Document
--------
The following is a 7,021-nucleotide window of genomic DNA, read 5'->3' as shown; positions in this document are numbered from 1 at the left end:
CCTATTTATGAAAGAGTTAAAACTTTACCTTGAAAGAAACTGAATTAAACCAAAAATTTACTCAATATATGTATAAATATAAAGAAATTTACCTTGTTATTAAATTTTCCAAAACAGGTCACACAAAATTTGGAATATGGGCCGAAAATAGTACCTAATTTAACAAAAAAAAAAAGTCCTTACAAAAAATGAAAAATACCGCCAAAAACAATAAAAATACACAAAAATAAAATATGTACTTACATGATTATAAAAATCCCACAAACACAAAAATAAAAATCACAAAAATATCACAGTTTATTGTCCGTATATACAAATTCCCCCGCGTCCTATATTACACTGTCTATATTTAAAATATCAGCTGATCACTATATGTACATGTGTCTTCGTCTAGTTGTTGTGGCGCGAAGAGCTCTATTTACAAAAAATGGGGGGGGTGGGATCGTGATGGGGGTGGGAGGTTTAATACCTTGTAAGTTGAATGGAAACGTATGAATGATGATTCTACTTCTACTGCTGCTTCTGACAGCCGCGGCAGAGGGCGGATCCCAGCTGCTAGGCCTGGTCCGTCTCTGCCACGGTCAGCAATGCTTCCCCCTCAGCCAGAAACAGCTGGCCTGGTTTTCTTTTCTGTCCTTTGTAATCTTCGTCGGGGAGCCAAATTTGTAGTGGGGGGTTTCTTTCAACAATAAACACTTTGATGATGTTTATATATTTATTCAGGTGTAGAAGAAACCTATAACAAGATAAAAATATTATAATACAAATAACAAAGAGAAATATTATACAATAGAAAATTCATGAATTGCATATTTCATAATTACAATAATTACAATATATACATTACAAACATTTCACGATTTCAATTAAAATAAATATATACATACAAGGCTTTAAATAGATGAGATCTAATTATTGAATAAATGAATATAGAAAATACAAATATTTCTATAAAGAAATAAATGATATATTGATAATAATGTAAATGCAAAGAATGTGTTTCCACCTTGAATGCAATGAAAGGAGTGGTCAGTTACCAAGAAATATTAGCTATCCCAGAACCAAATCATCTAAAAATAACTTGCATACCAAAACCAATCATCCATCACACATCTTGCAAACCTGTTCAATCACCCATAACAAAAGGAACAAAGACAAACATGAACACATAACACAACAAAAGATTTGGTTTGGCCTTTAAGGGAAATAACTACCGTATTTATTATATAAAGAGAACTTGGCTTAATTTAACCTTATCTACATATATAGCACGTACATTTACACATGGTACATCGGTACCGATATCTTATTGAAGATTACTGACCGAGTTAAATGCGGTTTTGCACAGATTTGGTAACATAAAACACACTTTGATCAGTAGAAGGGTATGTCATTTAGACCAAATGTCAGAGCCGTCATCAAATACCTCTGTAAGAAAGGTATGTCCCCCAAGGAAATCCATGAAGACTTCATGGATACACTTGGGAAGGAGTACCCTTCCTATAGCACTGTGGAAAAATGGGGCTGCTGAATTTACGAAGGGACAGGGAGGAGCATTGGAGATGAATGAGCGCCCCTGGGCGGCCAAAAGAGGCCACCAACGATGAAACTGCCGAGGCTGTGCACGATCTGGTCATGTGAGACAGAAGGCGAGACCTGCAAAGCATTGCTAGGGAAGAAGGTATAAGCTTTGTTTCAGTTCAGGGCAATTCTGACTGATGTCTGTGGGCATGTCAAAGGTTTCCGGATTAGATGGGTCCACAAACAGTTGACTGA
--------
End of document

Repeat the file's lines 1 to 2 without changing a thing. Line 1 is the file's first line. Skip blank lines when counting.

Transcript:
The following is a 7,021-nucleotide window of genomic DNA, read 5'->3' as shown; positions in this document are numbered from 1 at the left end:
CCTATTTATGAAAGAGTTAAAACTTTACCTTGAAAGAAACTGAATTAAACCAAAAATTTACTCAATATATGTATAAATATAAAGAAATTTACCTTGTTATTAAATTTTCCAAAACAGGTCACACAAAATTTGGAATATGGGCCGAAAATAGTACCTAATTTAACAAAAAAAAAAAGTCCTTACAAAAAATGAAAAATACCGCCAAAAACAATAAAAATACACAAAAATAAAATATGTACTTACATGATTATAAAAATCCCACAAACACAAAAATAAAAATCACAAAAATATCACAGTTTATTGTCCGTATATACAAATTCCCCCGCGTCCTATATTACACTGTCTATATTTAAAATATCAGCTGATCACTATATGTACATGTGTCTTCGTCTAGTTGTTGTGGCGCGAAGAGCTCTATTTACAAAAAATGGGGGGGGTGGGATCGTGATGGGGGTGGGAGGTTTAATACCTTGTAAGTTGAATGGAAACGTATGAATGATGATTCTACTTCTACTGCTGCTTCTGACAGCCGCGGCAGAGGGCGGATCCCAGCTGCTAGGCCTGGTCCGTCTCTGCCACGGTCAGCAATGCTTCCCCCTCAGCCAGAAACAGCTGGCCTGGTTTTCTTTTCTGTCCTTTGTAATCTTCGTCGGGGAGCCAAATTTGTAGTGGGGGGTTTCTTTCAACAATAAACACTTTGATGATGTTTATATATTTATTCAGGTGTAGAAGAAACCTATAACAAGATAAAAATATTATAATACAAATAACAAAGAGAAATATTATACAATAGAAAATTCATGAATTGCATATTTCATAATTACAATAATTACAATATATACATTACAAACATTTCACGATTTCAATTAAAATAAATATATACATACAAGGCTTTAAATAGATGAGATCTAATTATTGAATAAATGAATATAGAAAATACAAATATTTCTATAAAGAAATAAATGATATATTGATAATAATGTAAATGCAAAGAATGTGTTTCCACCTTGAATGCAATGAAAGGAGTGGTCAGTTACCAAGAAATATTAGCTATCCCAGAACCAAATCATCTAAAAATAACTTGCATACCAAAACCAATCATCCATCACACATCTTGCAAACCTGTTCAATCACCCATAACAAAAGGAACAAAGACAAACATGAACACATAACACAACAAAAGATTTGGTTTGGCCTTTAAGGGAAATAACTACCGTATTTATTATATAAAGAGAACTTGGCTTAATTTAACCTTATCTACATATATAGCACGTACATTTACACATGGTACATCGGTACCGATATCTTATTGAAGATTACTGACCGAGTTAAATGCGGTTTTGCACAGATTTGGTAACATAAAACACACTTTGATCAGTAGAAGGGTATGTCATTTAGACCAAATGTCAGAGCCGTCATCAAATACCTCTGTAAGAAAGGTATGTCCCCCAAGGAAATCCATGAAGACTTCATGGATACACTTGGGAAGGAGTACCCTTCCTATAGCACTGTGGAAAAATGGGGCTGCTGAATTTACGAAGGGACAGGGAGGAGCATTGGAGATGAATGAGCGCCCCTGGGCGGCCAAAAGAGGCCACCAACGATGAAACTGCCGAGGCTGTGCACGATCTGGTCATGTGAGACAGAAGGCGAGACCTGCAAAGCATTGCTAGGGAAGAAGGTATAAGCTTTGTTTCAGTTCAGGGCAATTCTGACTGATGTCTGTGGGCATGTCAAAGGTTTCCGGATTAGATGGGTCCACAAACAGTTGACTGA